first_imgMeđimurska song, a traditional tune of Međimurje, as an independent nomination, and The art of drywall construction (Art of dry stone walling, knowledge and techniques), as a multinational nomination (Croatia, Cyprus, France, Greece, Italy, Slovenia, Spain and Switzerland), are inscribed on the UNESCO Representative List of the Intangible Heritage of Humanity.The great news was confirmed yesterday at a meeting of the UNESCO Intergovernmental Committee for the Intangible Cultural Heritage, held in Port Louis, Mauritius.Međimurska song was entered in the Register of Cultural Heritage of the Republic of Croatia in 2013. At the initiative of the holder, the expert recommendation of the Commission for Intangible Cultural Heritage and the decision of the Ministry of Culture, in 2016, preparations began for the preparation of a nomination for enrollment in the Representative List of Intangible Heritage of Humanity. The nomination was prepared in collaboration with experts: dr. Sc. Lidija Bajuk, Ph.D. Nailom Ceribašić, Ph.D. With the company Zebec and with the support of the local community and a number of institutions from the area of ​​Međimurje County.Međimurska song it is an indispensable part of today’s traditional culture of Međimurje County and a favorite and recognizable musical-traditional sign of Croatian identity, which attracts attention beyond national borders. It consists of verses that are sung to the melody (I see), forming a song (song). According to the age of the verses and the metrical structure of the melody, the melodies can be grouped into older and newer melodies, and according to the form-style and motif-thematic features into epic and lyrical songs. This lively musical tradition is an important factor in social connection and part of family and friendly gatherings of Međimurje men and women.In the meantime, there is no need to worry about it. ”The art of drywall construction was entered in the Register of Cultural Heritage of the Republic of Croatia in 2013. At the end of 2015 and the beginning of 2016, an international initiative was launched to make a nomination to UNESCO so that the art of drywall construction could be inscribed on the Representative List of the Intangible Heritage of Humanity. The agreements began at an informative international meeting of experts in Nicosia (Cyprus – Nomination Coordinator) organized on 22 and 23 January 2016. There, decisions were made on the development of a joint multinational nomination and on further steps (timeline of activities). Along with the Ministry of Culture, Association 4 of the City of Dragodid has been confirmed as the main coordinator of the Republic of Croatia for the preparation of the nomination. The nomination was supported by numerous holders of this cultural property through letters of support.Drywall construction (“drywall”) is the art of making stone structures without the use of binders. In a narrower sense, it refers to masonry with crushed stone with minimal or no processing, and as a broader term it can also include the laying of stone paving and covering, then the construction of engineering structures with carved stone without the use of binders. A characteristic product of drywall construction is the so-called drywall (gromača, međa, mocira, mocir, masiera, redina, prizida, zid, mrtvi zid, mrtvi mir…), which appears in various forms along the entire area of ​​the Adriatic-Dinaric karst and strongly characterizes its landscape, and other characteristic products are smaller buildings for various purposes.One of the goals of the intangible heritage inventory is to encourage the implementation of programs for the protection and preservation of various traditional knowledge and skills through workshops, educational and extracurricular programs, documentation, research, international cooperation and other activities. Of the three UNESCO lists of intangible heritage on the Representative List of Intangible Heritage of Humanity, the Republic of Croatia has so far inscribed 13 intangible assets (2009: Feast of St. Blaise from Dubrovnik, Annual carnival procession of bell ringers from Kastav, The art of making traditional children’s toys from Hrvatsko Zagorje , The procession of queens or lilies from Gorjani, Procession For the Cross from Hvar, Two voices of narrow intervals of Istria and the Croatian coast, Lacemaking in Croatia, 2010: Gingerbread from northern Croatia, Sinjska alka, 2011: Bećarac from eastern Croatia , 2012: Klapa singing, 2013: Mediterranean food as a multinational nomination).A total of 17 cultural assets on the UNESCO list The Republic of Croatia has inscribed a total of 17 cultural assets on the UNESCO lists, with these two newly inscribed elements.On the List of Intangible Heritage in Need of Urgent Preservation, the Republic of Croatia has one intangible asset – the musical expression ojkanje, and the third list, the UNESCO Register of Best Practices, includes the Ecomuseum “Ecomuseo” Batana “from Rovinj. By the end of 2018, more than 160 intangible cultural assets were entered in the Register of Cultural Heritage of the Republic of Croatia, and a total of 17 of them were included in the UNESCO lists, with these two newly entered elements.last_img read more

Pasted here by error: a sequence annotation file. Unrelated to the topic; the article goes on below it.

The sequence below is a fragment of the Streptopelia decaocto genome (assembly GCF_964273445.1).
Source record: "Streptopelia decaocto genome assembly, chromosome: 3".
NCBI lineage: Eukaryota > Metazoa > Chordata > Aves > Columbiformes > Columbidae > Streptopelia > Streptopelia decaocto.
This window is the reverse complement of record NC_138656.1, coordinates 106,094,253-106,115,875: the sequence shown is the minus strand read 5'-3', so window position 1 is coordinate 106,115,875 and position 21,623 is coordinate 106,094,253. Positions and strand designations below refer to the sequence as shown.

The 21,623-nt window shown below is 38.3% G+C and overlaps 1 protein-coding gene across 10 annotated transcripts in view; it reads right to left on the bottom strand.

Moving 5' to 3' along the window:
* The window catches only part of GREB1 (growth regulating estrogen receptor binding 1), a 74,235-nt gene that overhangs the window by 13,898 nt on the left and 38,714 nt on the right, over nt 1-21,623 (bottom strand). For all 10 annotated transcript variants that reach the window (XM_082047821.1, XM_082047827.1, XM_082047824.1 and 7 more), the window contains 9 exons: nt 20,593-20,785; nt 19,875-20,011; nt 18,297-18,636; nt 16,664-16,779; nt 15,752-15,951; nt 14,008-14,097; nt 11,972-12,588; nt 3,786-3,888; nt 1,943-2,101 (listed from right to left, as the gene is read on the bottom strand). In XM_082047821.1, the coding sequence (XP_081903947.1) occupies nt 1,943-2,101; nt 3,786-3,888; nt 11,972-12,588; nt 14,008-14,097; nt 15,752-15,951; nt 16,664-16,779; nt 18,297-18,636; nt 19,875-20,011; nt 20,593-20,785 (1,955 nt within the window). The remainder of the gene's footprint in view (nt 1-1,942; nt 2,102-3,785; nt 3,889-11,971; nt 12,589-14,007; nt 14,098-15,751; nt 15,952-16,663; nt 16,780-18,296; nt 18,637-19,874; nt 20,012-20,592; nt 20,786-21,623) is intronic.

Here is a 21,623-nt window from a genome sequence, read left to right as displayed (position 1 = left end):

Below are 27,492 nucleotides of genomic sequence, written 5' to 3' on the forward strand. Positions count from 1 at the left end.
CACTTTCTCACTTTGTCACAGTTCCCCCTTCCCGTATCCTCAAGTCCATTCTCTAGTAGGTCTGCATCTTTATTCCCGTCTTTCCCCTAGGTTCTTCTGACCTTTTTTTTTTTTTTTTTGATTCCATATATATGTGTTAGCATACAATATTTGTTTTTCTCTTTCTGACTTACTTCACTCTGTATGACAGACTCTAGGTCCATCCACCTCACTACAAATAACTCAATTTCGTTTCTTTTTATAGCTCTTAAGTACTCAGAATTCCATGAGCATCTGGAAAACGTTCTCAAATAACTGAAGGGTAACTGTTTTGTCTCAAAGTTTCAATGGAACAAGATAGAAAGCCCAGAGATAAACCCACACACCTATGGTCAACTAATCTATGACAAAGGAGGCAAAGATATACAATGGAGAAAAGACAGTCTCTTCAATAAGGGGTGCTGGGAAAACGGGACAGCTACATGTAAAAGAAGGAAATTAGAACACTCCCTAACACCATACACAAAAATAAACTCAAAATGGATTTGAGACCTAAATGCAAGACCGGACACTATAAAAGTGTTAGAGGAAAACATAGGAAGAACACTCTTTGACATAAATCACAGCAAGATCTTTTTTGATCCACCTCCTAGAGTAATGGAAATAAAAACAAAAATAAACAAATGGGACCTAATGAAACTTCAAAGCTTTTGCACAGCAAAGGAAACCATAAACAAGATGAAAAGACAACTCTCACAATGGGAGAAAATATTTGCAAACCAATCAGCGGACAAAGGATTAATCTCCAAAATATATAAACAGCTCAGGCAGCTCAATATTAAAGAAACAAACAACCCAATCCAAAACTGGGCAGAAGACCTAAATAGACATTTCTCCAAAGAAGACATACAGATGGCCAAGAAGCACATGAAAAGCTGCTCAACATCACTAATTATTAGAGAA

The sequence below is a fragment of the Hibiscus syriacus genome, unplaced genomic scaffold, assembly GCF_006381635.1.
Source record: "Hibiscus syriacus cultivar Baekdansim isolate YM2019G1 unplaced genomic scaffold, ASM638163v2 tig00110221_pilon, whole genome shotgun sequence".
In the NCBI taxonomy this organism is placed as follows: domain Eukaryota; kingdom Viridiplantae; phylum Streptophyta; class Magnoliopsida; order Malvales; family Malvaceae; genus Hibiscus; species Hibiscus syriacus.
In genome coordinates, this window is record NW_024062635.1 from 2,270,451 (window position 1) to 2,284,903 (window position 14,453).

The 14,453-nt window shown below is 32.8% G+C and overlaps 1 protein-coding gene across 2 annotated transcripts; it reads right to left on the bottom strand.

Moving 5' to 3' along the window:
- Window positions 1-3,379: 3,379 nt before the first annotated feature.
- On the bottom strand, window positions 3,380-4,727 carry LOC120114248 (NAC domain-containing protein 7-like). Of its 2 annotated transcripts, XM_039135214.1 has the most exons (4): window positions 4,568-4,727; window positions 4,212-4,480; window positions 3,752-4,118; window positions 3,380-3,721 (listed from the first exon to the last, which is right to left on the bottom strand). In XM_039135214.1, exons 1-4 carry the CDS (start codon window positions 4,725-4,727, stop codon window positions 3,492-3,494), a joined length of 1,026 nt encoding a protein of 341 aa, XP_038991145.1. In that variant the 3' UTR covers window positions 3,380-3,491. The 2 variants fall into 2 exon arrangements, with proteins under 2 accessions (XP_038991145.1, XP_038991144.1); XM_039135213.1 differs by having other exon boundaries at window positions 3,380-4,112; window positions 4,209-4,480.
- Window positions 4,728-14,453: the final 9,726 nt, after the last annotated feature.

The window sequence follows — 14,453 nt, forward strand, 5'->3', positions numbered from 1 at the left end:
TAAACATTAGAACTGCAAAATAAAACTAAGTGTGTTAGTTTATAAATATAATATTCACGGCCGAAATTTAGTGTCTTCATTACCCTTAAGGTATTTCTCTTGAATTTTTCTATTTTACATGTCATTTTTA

first_imgThe UK’s occupational pension fund association has invited the chairs of the UK’s largest listed companies to meet with pension schemes to discuss their reporting on employment models and working practices.In a letter to FTSE 100 chairs, Julian Mund, chief executive of the Pensions and Lifetime Savings Association (PLSA), said investors believed a company’s workforce was critical to its long-term success, but that the association’s research had found that many FTSE 100 companies did not go beyond minimum statutory requirements when reporting on workforce practices.“It is the PLSA’s aim that these discussions will help UK companies to lead global best practice in relation to workforce disclosure and governance,” said Mund.“It is only through working together on this issue that investors and companies can both deliver significant improvements to millions of working lives as well as delivering better returns to investors – and pension scheme members – over the long term.” Some UK pension schemes are also calling for better workforce reporting via an initiative co-ordinated by campaign group ShareAction. “It is the PLSA’s aim that these discussions will help UK companies to lead global best practice in relation to workforce disclosure and governance”Julian Mund, chief executive, PLSAThe Workforce Disclosure Initiative (WDI) brings together more than 120 asset managers and asset owners to ask listed companies to provide information relating to diversity, wages, health and safety, and other aspects of workforce practice.More than twice as many companies filled in the 2018 survey than the first WDI survey, although that left more than 400 that did not. According to the WDI, at least some of the non-participating companies often cited “a confidence in their existing public reporting that is not shared by WDI investor signatories”.last_img read more